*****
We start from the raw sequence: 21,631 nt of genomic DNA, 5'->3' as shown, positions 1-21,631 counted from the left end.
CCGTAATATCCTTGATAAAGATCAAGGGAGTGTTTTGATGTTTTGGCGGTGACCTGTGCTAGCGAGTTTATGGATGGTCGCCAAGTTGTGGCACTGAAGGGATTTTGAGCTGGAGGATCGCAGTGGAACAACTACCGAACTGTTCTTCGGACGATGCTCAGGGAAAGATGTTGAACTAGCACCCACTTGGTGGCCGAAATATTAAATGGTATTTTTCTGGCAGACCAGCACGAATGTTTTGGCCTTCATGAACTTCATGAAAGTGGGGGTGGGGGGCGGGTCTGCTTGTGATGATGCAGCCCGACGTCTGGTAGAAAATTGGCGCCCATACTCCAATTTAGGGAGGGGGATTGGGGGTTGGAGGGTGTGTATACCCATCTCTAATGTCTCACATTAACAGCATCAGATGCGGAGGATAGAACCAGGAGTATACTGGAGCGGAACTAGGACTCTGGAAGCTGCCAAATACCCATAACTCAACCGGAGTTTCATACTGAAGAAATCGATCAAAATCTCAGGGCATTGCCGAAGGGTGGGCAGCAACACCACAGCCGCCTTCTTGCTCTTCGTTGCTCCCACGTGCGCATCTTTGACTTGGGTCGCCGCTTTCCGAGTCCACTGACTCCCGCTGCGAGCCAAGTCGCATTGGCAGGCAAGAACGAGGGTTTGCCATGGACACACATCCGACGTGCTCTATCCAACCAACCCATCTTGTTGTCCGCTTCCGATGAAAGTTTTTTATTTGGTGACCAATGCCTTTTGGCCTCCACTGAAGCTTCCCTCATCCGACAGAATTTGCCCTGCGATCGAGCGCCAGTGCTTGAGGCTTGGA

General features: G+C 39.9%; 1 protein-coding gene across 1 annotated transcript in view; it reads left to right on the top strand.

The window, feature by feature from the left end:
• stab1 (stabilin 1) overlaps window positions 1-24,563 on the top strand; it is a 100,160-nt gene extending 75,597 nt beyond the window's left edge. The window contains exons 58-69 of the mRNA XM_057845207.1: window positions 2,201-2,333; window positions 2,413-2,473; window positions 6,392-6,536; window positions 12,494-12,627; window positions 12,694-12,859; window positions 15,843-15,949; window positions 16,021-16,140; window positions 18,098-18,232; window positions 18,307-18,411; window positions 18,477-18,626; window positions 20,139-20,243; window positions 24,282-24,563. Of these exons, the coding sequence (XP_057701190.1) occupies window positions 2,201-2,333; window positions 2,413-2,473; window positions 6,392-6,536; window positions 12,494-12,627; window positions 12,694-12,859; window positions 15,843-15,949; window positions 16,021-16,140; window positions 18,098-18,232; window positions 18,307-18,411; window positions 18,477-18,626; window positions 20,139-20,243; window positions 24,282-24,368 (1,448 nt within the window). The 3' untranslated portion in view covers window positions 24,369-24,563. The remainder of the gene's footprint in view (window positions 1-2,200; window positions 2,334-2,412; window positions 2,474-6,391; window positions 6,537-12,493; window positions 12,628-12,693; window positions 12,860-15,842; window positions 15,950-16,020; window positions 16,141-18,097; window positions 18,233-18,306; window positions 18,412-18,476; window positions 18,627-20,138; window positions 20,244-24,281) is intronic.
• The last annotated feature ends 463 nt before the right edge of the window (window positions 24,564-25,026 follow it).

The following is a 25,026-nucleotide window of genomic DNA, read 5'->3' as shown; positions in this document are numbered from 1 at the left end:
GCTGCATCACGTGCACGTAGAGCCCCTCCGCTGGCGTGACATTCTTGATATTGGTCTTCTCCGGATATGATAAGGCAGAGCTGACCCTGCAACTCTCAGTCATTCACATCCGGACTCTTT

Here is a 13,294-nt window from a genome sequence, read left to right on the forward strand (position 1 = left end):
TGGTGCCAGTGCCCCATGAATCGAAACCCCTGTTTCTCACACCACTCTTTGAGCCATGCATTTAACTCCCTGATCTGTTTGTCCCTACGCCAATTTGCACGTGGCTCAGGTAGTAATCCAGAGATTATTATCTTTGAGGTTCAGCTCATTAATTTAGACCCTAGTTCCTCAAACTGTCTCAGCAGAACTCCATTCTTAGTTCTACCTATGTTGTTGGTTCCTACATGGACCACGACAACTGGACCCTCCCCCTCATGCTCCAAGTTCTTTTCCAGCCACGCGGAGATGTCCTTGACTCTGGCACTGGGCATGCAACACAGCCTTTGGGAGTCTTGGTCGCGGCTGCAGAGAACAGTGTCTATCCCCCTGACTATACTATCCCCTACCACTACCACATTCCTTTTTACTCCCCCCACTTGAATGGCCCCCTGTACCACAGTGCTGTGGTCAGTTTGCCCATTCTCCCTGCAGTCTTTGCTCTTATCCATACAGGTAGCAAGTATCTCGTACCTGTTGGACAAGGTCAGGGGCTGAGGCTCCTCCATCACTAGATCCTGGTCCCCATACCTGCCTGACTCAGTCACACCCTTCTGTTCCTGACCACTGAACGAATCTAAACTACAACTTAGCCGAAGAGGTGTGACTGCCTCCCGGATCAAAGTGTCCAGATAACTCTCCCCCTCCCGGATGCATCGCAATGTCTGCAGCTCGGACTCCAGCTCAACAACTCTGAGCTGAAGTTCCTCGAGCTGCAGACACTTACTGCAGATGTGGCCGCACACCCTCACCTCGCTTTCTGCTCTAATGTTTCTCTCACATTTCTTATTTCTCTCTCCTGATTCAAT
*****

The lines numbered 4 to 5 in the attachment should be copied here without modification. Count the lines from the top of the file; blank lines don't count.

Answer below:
The window, feature by feature from the left end:
• stab1 (stabilin 1) overlaps window positions 1-24,563 on the top strand; it is a 100,160-nt gene extending 75,597 nt beyond the window's left edge. The window contains exons 58-69 of the mRNA XM_057845207.1: window positions 2,201-2,333; window positions 2,413-2,473; window positions 6,392-6,536; window positions 12,494-12,627; window positions 12,694-12,859; window positions 15,843-15,949; window positions 16,021-16,140; window positions 18,098-18,232; window positions 18,307-18,411; window positions 18,477-18,626; window positions 20,139-20,243; window positions 24,282-24,563. Of these exons, the coding sequence (XP_057701190.1) occupies window positions 2,201-2,333; window positions 2,413-2,473; window positions 6,392-6,536; window positions 12,494-12,627; window positions 12,694-12,859; window positions 15,843-15,949; window positions 16,021-16,140; window positions 18,098-18,232; window positions 18,307-18,411; window positions 18,477-18,626; window positions 20,139-20,243; window positions 24,282-24,368 (1,448 nt within the window). The 3' untranslated portion in view covers window positions 24,369-24,563. The remainder of the gene's footprint in view (window positions 1-2,200; window positions 2,334-2,412; window positions 2,474-6,391; window positions 6,537-12,493; window positions 12,628-12,693; window positions 12,860-15,842; window positions 15,950-16,020; window positions 16,141-18,097; window positions 18,233-18,306; window positions 18,412-18,476; window positions 18,627-20,138; window positions 20,244-24,281) is intronic.